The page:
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When you hear the term Emotional Eating, you may imagine someone on the couch with a blanket and a bowl of ice cream, crying over a lover breaking their heart.
A tub of ice cream or a whole bar of chocolate later, and the person is content and feeling better relative to how they were earlier. It may seem like a phase that people eventually move on from or outgrow as time passes, but Emotional Eating has claws that dig deep and the health risks associated with it are far too many to ignore.
There are days when your strongest food cravings come at you when you're emotionally compromised. The feeling of being sad or depressed may force you to gravitate towards food for comfort — consciously or unconsciously. It doesn't have to be a feeling of loneliness, sometimes being stressed out or just being bored will trigger a psychological hunger. When you eat despite not being hungry, and you do this frequently, that's what you call emotional eating.
Emotional eating is defined as the consumption of food in response to emotional events in your life. While it was defined as eating based on solely on negative emotions (loneliness, fear, anxiety, helplessness, etc.), recent findings also suggest positive emotions are factors too. It is considered a potential health risk because studies have linked it to unnecessary weight gain, binge eating, and even depression (1-4).
One of the biggest problems with emotional eating, aside from having an uncontrollable need to eat, are the food choices emotional eaters pick. Ice cream, chocolates and candies, chips and dip, pastries and cakes, these are all high-carbohydrate, high-calorie foods with little to no nutritional value. The nature of the common foods consumed risk emotional eaters to health risks related to metabolic syndrome, a cluster of health issues that can potentially lead to heart disease and Type 2 diabetes (5).
Being emotionally hungry can lead to people mistaking it for actual hunger. Here are some ways to tell if you're emotionally eating.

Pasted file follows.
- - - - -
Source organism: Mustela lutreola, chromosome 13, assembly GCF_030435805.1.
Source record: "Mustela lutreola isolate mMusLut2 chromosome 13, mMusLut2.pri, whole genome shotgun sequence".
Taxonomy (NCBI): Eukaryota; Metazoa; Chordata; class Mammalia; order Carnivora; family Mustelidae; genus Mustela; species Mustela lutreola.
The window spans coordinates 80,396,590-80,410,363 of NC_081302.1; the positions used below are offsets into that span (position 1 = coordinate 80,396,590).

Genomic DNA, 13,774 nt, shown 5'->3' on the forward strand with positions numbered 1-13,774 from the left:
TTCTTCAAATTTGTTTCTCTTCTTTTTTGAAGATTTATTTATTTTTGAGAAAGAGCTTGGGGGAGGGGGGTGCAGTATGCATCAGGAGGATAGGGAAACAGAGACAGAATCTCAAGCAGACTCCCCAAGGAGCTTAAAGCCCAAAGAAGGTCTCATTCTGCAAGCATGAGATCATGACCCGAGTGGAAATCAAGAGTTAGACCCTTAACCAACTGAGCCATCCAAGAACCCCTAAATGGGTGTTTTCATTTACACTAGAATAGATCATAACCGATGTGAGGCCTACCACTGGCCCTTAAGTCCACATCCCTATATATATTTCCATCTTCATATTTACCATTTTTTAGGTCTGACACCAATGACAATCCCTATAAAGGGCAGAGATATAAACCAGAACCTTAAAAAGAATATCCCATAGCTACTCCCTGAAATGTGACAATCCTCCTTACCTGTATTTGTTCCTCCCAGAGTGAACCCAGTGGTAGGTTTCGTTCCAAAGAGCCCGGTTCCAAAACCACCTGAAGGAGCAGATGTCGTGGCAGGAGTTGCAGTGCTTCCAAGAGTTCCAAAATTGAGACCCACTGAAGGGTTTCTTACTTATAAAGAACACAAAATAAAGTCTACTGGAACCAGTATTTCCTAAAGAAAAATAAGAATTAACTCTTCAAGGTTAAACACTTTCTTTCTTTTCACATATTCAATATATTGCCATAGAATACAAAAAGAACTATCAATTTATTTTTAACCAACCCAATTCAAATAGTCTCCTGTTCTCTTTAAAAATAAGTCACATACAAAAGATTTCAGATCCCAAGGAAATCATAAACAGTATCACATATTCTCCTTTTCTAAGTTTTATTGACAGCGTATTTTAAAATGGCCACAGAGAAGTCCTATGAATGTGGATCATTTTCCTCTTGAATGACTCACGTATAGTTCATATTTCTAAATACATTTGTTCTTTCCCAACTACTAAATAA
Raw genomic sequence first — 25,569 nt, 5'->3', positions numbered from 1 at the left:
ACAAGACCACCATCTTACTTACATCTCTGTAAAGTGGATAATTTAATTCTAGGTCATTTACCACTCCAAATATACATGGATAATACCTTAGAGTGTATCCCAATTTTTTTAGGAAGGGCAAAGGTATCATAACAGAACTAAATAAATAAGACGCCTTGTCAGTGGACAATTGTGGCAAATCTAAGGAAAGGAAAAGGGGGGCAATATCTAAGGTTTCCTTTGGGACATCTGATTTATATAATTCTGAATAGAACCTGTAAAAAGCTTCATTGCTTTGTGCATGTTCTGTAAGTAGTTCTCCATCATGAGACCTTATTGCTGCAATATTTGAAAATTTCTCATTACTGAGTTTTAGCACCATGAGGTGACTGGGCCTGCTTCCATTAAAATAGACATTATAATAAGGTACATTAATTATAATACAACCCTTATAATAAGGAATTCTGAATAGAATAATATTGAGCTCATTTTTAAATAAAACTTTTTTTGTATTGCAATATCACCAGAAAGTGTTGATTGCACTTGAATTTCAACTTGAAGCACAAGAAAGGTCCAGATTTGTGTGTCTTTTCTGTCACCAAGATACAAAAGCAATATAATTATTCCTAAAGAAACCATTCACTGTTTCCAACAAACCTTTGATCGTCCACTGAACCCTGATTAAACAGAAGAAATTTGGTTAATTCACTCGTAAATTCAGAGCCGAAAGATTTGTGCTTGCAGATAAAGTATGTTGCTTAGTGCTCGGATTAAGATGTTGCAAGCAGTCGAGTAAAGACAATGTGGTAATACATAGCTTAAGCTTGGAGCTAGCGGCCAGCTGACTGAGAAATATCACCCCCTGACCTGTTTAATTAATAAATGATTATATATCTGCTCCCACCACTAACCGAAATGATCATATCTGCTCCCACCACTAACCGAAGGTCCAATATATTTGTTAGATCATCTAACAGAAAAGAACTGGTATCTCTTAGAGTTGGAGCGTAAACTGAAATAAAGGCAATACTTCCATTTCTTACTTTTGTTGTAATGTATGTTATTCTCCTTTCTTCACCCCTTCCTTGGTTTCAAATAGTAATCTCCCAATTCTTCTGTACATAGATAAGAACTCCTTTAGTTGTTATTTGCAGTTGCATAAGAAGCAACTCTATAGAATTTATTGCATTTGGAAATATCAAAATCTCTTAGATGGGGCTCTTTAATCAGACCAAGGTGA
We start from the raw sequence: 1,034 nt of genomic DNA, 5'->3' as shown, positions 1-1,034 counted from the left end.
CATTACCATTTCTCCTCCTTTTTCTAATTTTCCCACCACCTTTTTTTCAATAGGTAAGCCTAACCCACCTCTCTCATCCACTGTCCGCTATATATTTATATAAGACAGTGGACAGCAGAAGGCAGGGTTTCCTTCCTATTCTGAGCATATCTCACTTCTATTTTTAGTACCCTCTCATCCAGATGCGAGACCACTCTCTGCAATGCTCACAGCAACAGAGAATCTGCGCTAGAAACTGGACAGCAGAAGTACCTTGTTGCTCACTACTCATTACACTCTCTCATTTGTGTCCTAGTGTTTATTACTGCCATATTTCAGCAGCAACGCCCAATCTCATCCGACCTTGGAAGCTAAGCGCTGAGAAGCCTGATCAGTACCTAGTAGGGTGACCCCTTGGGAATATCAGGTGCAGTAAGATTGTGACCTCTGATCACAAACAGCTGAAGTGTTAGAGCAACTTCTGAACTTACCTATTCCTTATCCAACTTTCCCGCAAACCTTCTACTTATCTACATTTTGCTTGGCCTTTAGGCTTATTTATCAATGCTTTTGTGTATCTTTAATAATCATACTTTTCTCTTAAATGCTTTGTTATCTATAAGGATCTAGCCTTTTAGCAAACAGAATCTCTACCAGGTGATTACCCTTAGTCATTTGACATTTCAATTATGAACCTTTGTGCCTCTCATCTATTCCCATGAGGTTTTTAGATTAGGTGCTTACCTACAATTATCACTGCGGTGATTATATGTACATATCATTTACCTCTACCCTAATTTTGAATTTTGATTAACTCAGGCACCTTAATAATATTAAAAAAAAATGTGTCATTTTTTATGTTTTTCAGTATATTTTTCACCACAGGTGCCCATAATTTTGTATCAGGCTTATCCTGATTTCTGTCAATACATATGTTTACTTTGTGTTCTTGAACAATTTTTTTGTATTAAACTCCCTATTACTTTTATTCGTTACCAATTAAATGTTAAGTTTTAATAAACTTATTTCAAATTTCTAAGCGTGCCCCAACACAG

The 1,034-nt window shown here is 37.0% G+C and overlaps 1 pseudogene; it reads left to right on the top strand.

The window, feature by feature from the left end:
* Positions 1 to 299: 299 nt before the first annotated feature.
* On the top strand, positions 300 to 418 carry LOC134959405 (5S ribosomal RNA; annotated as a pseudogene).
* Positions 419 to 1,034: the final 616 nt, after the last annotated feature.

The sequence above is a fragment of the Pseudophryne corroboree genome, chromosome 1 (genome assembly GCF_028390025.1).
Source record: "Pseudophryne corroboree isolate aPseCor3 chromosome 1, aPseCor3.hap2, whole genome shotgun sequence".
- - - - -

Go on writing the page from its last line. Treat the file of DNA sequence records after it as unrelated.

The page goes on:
If there's an effect, there's a cause. In order for something to happen, something else must make it happen. It's the same with emotional eating, it just doesn't happen randomly. Here are some of the factors that may influence and trigger emotional eating.
Acknowledging you have an eating disorder is the first step in curing and preventing it from happening again. Denial will only make it worse over time and it will come to a point where you would end up with diseases that have the potential to be life threatening. If you think you or a loved one have emotional eating problems, we compiled a list of ways to curb the problem and make regain full control of your body.
The general idea behind emotional eating treatment is enabling the person to develop a healthier relationship with food in the form of better eating habits, trigger recognition, and ways to prevent or reduce the chances of succumbing to food.
Much of the treatment involve mental and psychological ways to curb the eating disorder, but there are also suggestions with regards to putting up physical barriers for yourself.
If you’ve tried every suggestion and self-help options available and you still can’t quite get a hold of your emotional eating problem, perhaps you should consider expert help.
Since emotional eating is more of a mental health problem, you would do well to seek a psychological therapist or any other mental health professional.
Going through therapy can help you understand why you’re an emotional eater and quite possibly trace the reasons and hidden triggers you may not be aware of.
Emotional eating is considered a quick and easy way to relieve oneself from life’s many challenges. The problem lies in the challenges in life that we don’t fix or find a solution to. If we don’t fix those issues, emotional eating will become more frequent until it spirals out of control.
To stop this cycle, you have to find it in yourself to not just be accountable with when, what, and how much you eat, but also try and improve your life in such a way that you will less likely succumb to emotional eating.